against the Palestinians with continuing
- See more at: http://www.jonathan-cook.net/2016-09-19/palestinians-lose-in-us-military-aid-deal-with-israel/#sthash.fL4Eq28N.dpuf
If Russia Wins Aleppo It's the End of
American Hegemony in the Middle East
The real reason US is screeching about
By M.K. Bhadrakumar
October 08, 2016 "Information
Monday, Barack Obama administration
fulfilled its week-old threat to ‘suspend’
bilateral talks with Russia over Syrian
crisis. Are the dogs of war being unleashed?
US spy planes are spotted ever more
frequently in the Eastern Mediterranean and
the Black Sea over Russian bases, especially
Tartus and Hmeimim in Syria.The thought may
seem preposterous but tensions are palpable.
Russia has deployed SA-23 Gladiator
anti-missile and anti-aircraft system in
Syria, first-ever such deployment outside
Russia. The western analysts see it as
pre-emptive step to counter any American
cruise missile attack. Russia is not taking
Defence Ministry in Moscow said the
deployment is intended “to provide
protection for the naval logistics facility
in Tartus and the Russian Navy’s task
Moscow factors in that US may use some rebel
groups to ensure that Russian “body bags”
are sent to Moscow, as threatened explicitly
by US state department spokesman John Kirby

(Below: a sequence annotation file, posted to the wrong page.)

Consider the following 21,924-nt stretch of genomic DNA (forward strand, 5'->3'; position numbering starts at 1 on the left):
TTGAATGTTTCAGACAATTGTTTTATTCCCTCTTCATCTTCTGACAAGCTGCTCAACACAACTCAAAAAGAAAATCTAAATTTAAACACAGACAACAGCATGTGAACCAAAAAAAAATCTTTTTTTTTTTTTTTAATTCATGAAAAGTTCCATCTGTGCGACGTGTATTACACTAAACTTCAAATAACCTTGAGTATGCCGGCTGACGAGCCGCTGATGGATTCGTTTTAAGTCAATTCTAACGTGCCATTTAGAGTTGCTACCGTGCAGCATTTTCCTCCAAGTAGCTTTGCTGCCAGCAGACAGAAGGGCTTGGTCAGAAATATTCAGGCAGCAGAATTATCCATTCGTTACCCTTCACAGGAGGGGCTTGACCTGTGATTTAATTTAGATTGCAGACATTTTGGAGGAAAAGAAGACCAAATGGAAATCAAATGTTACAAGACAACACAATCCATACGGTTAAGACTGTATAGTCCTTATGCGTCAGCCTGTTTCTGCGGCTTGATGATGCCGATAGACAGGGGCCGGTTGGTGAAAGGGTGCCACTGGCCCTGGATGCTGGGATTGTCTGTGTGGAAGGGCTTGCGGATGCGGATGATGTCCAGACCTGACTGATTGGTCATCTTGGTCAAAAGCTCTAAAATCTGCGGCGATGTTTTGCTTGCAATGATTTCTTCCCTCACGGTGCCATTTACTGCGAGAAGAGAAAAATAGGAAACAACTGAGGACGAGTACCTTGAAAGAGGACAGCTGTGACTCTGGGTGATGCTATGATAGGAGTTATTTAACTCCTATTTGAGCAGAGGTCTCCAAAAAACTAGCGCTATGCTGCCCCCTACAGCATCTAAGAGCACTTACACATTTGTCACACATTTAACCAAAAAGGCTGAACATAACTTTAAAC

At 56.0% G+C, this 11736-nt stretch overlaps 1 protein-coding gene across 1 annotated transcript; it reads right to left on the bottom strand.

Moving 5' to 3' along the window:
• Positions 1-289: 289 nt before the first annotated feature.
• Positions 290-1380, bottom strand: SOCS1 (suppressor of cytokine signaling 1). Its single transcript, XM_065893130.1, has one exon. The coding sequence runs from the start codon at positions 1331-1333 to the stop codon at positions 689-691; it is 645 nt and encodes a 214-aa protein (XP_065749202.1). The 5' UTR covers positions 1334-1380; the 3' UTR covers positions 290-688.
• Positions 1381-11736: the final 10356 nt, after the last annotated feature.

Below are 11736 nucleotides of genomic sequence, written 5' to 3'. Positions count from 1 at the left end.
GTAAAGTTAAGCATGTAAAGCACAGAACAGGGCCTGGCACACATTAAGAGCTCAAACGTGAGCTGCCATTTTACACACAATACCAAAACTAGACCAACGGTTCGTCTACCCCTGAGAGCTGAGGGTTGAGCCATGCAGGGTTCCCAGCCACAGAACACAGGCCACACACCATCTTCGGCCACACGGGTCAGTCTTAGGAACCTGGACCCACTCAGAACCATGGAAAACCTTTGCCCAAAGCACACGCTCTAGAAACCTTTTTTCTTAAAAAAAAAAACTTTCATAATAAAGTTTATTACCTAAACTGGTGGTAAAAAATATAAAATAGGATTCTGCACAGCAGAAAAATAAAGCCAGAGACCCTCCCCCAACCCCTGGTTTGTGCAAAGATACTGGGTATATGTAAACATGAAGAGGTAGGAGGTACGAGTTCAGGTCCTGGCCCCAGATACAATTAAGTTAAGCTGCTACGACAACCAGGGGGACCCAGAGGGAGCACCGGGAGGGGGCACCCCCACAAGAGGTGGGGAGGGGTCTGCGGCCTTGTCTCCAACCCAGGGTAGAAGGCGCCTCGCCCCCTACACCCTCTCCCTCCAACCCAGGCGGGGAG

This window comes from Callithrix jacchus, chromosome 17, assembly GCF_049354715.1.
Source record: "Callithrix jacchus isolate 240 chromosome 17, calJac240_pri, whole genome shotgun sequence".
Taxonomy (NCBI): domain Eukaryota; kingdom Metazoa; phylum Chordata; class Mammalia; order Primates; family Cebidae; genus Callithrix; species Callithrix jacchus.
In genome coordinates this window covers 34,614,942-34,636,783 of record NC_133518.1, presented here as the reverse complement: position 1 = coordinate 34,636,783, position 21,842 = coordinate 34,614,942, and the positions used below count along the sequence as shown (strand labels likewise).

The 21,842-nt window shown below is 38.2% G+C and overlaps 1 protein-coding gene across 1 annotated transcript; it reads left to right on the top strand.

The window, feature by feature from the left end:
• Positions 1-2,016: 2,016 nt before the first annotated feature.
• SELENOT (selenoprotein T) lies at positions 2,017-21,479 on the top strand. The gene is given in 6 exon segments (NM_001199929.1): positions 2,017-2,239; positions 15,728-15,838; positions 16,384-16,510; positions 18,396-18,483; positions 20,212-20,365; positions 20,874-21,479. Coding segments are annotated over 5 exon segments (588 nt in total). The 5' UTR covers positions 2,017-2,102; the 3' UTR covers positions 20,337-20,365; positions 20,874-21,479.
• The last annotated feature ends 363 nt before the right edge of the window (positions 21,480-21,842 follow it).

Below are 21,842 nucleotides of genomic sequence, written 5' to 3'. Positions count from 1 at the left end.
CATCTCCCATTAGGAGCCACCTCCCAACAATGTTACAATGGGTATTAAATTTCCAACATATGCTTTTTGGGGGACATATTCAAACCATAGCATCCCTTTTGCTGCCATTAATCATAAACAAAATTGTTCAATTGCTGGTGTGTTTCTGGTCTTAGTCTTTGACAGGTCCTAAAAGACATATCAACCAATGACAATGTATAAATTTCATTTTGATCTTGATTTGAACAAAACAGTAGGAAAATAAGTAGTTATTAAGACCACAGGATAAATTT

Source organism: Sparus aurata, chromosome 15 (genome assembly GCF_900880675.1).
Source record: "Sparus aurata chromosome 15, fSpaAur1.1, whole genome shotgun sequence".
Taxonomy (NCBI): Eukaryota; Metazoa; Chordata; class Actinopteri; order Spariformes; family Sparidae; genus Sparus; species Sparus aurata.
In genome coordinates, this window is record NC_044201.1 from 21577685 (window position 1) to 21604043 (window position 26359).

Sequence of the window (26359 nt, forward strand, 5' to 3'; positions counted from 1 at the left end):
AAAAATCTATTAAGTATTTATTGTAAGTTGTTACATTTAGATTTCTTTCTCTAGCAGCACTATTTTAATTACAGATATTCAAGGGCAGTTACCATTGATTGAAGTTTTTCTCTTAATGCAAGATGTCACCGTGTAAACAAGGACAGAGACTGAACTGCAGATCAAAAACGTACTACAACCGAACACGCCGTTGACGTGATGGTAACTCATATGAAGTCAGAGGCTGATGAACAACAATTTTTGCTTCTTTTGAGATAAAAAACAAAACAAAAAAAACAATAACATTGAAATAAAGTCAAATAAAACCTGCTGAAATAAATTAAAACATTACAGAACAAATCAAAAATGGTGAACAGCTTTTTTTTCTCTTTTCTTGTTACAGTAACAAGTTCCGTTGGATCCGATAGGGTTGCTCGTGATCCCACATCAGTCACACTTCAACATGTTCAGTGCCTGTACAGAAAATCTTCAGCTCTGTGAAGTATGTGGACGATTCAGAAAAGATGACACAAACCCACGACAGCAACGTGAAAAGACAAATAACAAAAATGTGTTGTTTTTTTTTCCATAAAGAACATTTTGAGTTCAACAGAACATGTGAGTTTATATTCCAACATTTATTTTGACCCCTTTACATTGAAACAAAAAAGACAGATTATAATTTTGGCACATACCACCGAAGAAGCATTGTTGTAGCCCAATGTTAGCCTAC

last week. Moscow suspects American hand in
the missile attack on the Russian embassy in
Damascus – “Brits and Ukrainians clumsily
helped the Americans”, a Russian statement
in New York said on Tuesday.
Indeed, passions are running high. There
could be several dozen western intelligence
operatives trapped with the rebel groups in
east Aleppo. This is one thing.
Clearly, the turning point was reached when
the US and western allies undertook a fierce
air attack on the Syrian army base at Deir
Ezzor lasting an hour and killing 62
government troops. The US explanation of
that being an accident lost credibility,
since within an hour of the air strike,
extremist groups of al-Qaeda followed up
with ground attack as if acting in tandem.
Trust has consequently broken down. The
Russians are convinced that the US was never
really interested in separating the
‘moderate’ groups from extremists despite
repeated promises, because Washington sees
use for al-Qaeda affiliates, which happen to
be the only capable fighting force to push
the ‘regime change agenda in Syria.
differently, Russians are inclined to agree
with what Tehran has been saying all along.
Moscow, therefore, switched tack and put its